One thing we know here at Kinderling is that music is great for our kids’ development. We’re told to play Mozart for our babies in utero to make them good at maths, add some Led Zeppelin for extra creativity, and sing lullabies to strengthen your relationship.
But when should they start making music themselves? Sophie Maxwell from Musical Adventures believes babies from as young as six weeks can start lessons, as it’s not just a great teaching tool but an awesome way for young children to socialise.
Sophie’s a trained violin teacher in the Suzuki method, which she describes as an educational philosophy. “There was a gentleman from Japan who really wanted to use music as a tool to help children be happy, sensitive, high achieving people. He saw children learning Japanese to a very high standard, regardless of any extra learning difficulties they may be having, and realised every child can, as long as we provide them with the right encouragement, the right environment and of course, that essential chemistry between teacher and student.”
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For Sophie that means that teachers should love music, love working with children and really believe that every child can achieve. At first though, she was a little sceptical about tiny babies getting anything out of music lessons, but over the course of her 13 years of teaching, she’s come to discover the true benefits from such a young age. She shares four key reasons why it’s great for bubs to pick up an instrument before they can talk.
1. Babies love music
Sophie explains that the turning point for her was during a music class she witnessed, with a six-week-old baby in the class. At first she thought – as you may be right now - how on earth can a six-week-old take anything in?! But the class teacher proceeded to help the baby play a drum.
“As soon as the sound started, the baby went pink from pleasure from head to toe. For me it was one of those galvanising moments in life, where I suddenly had to think differently about the way I approached music education. And I suddenly realised how incredibly capable these tiny people are,” Sophie explains.
When mum or dad are in the lesson, singing all the songs, doing all the actions, being a perfect model student, their baby sits there, watches, and soaks it all up. Babies just want to do what big people do, and Sophie’s family classes include children of all ages. Young babies love watching older toddlers participating in activities and it really motivates them to want to be involved too.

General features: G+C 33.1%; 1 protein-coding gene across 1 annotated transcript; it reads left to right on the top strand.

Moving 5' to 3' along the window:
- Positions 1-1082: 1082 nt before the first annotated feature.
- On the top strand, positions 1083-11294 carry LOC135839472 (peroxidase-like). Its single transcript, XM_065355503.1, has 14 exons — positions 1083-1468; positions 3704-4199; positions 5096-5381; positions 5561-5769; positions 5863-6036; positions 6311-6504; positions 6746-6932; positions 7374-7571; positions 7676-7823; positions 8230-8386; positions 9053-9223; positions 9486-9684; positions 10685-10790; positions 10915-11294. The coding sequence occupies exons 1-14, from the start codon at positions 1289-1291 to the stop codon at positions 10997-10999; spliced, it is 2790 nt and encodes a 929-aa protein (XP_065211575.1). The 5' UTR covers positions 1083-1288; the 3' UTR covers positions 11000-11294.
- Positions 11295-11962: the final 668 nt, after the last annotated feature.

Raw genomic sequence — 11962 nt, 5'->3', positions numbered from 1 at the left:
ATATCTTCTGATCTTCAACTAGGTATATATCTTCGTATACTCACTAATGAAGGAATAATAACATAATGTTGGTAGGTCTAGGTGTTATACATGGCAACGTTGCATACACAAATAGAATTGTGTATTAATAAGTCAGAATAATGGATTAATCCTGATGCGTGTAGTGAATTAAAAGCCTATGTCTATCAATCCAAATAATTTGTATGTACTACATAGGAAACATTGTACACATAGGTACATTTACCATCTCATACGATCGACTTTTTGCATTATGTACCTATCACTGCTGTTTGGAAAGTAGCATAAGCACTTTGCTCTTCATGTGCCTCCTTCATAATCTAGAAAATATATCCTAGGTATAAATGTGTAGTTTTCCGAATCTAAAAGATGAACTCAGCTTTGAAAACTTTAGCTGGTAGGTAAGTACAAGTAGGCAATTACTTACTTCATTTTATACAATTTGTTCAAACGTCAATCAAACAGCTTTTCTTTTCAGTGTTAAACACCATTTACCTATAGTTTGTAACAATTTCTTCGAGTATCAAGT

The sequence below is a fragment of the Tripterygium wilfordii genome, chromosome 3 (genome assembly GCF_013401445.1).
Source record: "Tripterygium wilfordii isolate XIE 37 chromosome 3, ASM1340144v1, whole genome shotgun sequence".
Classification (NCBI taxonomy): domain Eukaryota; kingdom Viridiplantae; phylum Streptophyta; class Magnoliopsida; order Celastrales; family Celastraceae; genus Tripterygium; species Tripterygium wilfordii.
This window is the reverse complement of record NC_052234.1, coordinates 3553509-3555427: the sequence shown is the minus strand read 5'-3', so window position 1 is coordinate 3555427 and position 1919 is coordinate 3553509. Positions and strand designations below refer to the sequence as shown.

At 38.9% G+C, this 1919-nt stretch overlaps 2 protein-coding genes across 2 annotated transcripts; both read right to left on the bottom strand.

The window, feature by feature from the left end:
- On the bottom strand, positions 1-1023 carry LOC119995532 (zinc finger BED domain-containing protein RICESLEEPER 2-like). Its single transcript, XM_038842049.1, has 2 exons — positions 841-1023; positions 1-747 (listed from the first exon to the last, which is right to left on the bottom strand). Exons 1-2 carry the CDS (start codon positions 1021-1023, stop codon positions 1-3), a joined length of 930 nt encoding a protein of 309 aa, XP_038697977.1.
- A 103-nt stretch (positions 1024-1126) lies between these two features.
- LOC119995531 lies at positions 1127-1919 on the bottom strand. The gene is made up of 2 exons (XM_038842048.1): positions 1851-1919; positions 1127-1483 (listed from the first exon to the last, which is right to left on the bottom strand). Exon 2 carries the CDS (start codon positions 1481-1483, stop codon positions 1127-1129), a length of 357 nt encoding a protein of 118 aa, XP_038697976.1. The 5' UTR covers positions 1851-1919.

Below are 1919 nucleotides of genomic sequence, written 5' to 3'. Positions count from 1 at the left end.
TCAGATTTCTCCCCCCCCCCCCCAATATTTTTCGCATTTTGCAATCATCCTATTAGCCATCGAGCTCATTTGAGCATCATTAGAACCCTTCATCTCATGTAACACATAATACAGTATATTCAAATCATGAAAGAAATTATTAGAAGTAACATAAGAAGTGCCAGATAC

2. Music aids development
There are so many important areas where music enhances development in those early years of childhood.
“Music has an amazing impact on brain development, communication skills, emotion regulation, socials skills, fine motor control … the list goes on and on and on,” Sophie says. “And we know that the earlier we start them, the greater impact we have on the brain because we’re capitalising on this period of brain development where it’s just like fireworks. As parents you can see those extraordinary changes in your little one week to week. And we’re just piggy-backing on all of that with music education.”
3. They learn skills for future education
As well as setting the groundwork for a lifetime of learning music, classes prepare babies and kids for all sorts of education, including teaching them how to be focussed and calm, which is key to making teaching easier.
“In [our] classes, we’re teaching them the fundamentals of music, so, rhythm, beat, pitch, whether the sound is high or low. As well as using music as an opportunity to teach socials skills and also to teach other important skills like sitting and listening, and when can we run around,” Sophie says. “We’re getting them learning ready, school ready, and of course, ready to learn an instrument.”
4. Music is good for the whole family
When your kids are young, parents are bombarded with things you ‘should do’ when babies are still small. Music lessons are just another thing to add to the list, which Sophie recognises. She says it’s all about figuring out what works for your family, but to also consider how it could help everyone. Research from University College London shows that mums going to group singing lessons with their babies results in mothers’ postnatal depression symptoms improving faster.
The other benefits of music for the individual child are incredible, with early music lessons even changing the structure of the brain. Sophie explains, “We know that music has an extraordinary impact on all areas of the brain. It’s quite interesting; you can actually look at a picture of the brain and know if they’re a musician or not. Because the corpus colosum, which is the area that links the two hemispheres of the brain, is significantly increased in musicians and particularly musicians who started their music classes before the age of seven.”
Who knows? If you enrol them now, you may have the next Beethoven on your hands!
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